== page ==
Thursday, September 02, 2010

More Thoughts on The Discovery Eco-terrorist...

Just doing the research on this event has reminded me of just why I hate my fellow human beings. This story is just so sad on so many points.

First, there's Lee himself; he was obviously deeply disturbed, and it was so obviously apparent to so many around him. Included in this number are his own relatives, a few "friends" that have been quoted, the people at the Discovery Channel who have said they guessed at the identity of their would-be attacker before anyone in the media had even identified him. Also, naturally, anyone with internet access who may have visited his website and just shrugged him off as some dope on a soapbox, or the criminal justice system which saw fit to release man who stood on a street corner throwing away thousands of dollars in cash who judged that while his actions may have certainly seemed insane, since they weren't exactly illegal, it was okay to let him loose with but a slap upon the wrist and not a thought about committing him to psychiatric care (on the odd chance that it might have actually worked in his case).

I mean, who wants to get involved with a lunatic, right? Not even the people who claim to love him, or the authorities designated to protect the greater society, it seems

Not one of those of people made an effort to help this guy, and in not lifting a finger to help a disturbed man, they put thousands of other lives at risk.

Then there are the morons who find the episode infinitely entertaining; the thoughtless boobs who post snarky comments (mostly anonymously, of course, the cowards) about the humor they find in a situation where a deranged man obsessed with population control meets his own demise at the hands of the police, and in an "ironic"way (is this really irony?), he accomplishes his mission to see the human race destroyed -- by getting himself killed.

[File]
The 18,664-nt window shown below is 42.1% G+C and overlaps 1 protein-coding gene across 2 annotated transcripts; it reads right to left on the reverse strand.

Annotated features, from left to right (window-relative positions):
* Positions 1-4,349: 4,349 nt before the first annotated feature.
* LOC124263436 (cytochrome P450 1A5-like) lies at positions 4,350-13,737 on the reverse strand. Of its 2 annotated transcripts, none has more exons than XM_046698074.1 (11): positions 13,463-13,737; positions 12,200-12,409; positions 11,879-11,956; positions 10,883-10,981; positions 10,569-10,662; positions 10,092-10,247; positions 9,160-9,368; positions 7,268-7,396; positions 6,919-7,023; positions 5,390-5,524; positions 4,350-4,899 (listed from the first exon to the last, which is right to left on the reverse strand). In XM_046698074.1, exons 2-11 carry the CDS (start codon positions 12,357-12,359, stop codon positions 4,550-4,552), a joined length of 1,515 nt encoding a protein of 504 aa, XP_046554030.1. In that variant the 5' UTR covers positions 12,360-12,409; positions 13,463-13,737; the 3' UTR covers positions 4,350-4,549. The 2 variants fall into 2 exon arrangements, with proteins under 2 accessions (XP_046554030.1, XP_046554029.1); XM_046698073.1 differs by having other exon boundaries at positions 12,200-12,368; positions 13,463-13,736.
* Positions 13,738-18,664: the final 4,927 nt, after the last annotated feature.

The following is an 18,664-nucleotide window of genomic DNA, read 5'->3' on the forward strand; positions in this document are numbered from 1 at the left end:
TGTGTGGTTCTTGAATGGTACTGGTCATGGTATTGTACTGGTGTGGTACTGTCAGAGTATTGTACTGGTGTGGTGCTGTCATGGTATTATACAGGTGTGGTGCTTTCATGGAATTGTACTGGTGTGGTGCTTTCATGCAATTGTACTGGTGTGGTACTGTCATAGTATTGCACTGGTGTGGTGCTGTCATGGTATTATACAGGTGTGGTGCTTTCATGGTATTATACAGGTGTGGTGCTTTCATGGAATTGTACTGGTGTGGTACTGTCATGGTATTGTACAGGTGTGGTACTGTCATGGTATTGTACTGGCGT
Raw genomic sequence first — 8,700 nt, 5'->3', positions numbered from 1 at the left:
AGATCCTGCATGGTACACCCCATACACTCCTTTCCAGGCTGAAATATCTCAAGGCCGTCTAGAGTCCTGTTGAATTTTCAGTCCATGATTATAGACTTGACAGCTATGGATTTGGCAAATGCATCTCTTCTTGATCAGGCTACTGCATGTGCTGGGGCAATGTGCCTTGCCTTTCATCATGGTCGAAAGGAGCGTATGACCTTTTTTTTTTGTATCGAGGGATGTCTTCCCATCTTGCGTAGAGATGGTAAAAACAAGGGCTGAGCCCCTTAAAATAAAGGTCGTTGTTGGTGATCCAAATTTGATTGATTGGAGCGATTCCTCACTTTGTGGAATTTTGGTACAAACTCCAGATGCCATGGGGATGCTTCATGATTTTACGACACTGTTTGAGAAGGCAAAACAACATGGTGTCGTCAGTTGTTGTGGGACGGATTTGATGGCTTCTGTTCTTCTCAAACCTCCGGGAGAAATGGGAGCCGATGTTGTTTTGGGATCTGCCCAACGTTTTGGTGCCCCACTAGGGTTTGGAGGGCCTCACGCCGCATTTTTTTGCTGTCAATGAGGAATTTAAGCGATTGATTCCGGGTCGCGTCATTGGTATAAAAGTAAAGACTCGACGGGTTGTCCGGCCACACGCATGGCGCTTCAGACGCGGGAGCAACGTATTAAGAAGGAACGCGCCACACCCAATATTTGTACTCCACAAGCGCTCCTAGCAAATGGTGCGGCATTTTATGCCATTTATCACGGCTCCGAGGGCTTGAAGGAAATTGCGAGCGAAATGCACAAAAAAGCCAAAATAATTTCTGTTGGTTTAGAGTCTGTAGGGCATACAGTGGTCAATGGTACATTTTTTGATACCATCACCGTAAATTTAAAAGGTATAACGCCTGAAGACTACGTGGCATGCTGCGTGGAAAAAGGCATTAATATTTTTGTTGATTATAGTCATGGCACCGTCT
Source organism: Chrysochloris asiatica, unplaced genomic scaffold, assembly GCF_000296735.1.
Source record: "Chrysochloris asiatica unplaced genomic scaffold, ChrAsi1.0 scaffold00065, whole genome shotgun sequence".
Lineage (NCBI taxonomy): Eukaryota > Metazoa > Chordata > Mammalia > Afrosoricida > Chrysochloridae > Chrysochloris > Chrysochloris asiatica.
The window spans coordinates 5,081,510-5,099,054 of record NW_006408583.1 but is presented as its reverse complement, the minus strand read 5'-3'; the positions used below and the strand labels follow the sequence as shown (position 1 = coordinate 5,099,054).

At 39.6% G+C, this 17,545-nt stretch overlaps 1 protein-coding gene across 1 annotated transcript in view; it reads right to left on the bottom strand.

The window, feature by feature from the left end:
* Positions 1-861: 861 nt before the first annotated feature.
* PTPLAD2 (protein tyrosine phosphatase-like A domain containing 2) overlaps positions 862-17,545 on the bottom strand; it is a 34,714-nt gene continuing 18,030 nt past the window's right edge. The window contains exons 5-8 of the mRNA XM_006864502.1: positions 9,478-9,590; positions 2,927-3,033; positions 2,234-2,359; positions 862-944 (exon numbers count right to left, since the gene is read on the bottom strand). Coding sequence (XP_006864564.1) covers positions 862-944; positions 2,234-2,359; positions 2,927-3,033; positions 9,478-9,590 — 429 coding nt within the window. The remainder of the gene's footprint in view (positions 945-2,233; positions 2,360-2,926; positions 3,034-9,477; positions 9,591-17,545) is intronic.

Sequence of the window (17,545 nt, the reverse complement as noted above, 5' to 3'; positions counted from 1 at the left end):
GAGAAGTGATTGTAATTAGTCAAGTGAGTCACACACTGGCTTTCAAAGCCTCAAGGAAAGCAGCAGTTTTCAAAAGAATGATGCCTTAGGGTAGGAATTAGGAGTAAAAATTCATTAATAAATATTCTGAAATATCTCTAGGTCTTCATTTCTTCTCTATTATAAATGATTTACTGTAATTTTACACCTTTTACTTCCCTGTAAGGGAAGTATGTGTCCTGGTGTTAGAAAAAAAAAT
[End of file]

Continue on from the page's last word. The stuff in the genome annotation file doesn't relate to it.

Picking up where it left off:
I don't find anything even remotely funny in that.

These are the same people who don't realize that even if Lee didn't achieve his ultimate goal, he still put thousands of others at risk (including children), fired a gunshot inside a crowded building, got his hands on explosives despite all that Homeland Security bullshit, and paralyzed an entire city for an afternoon. The actions motivated by his own psychological issues will now be transferred to thousands of others in the form of mental health issues of their own -- both because of their experiences, and because they will now live in (further) fear of the mentally ill.

Of course, those who poke fun at a sick man and a dangerous situation don't see what's lurking on the horizon; the Copycats. Pretty soon, some other lunatic with an untreated-but-everyone-knew-about-it neurosis and a petty axe to grind will decide that what Lee attempted seems like a goddamned good idea. Don't be surprised if in future someone walks into a McDonald's with a flamethrower and demands that every order of large fries have exactly 83 tasty taters in it. It won't be long now before someone walks into IBM headquarters with a bomb and tries to get the corporate bigwigs to turn the company's focus and resources on the "serious problem" of hands-free porn surfing. I'm dreading the day when someone decides that it's about time someone solved the age-old dilemma of why there are only 8 buns in the bag when hot dogs come in packages of 10, and tries to make their point with a Glock, a ton of Ampho, and a fucking manifesto.

And why is it that every deranged idiot has a "manifesto"? Perhaps if the psychological profession put their minds to work on that, they'd be a shade more useful.

This is not over. Not by a long shot.

And in a week or so, after the overpaid-but-otherwise-useless Flapping Rectums on the idiot box have exhausted discussion on the social and political ramifications and motivations of Lee's actions, it will all be forgotten...and nothing will have been learned.

James Jay Lee was a criminal, make no mistake about that. But before he was, he was a man in need of help, and no one could be bothered to give it to him. We're extremely fortunate that no one else paid for that little oversight.

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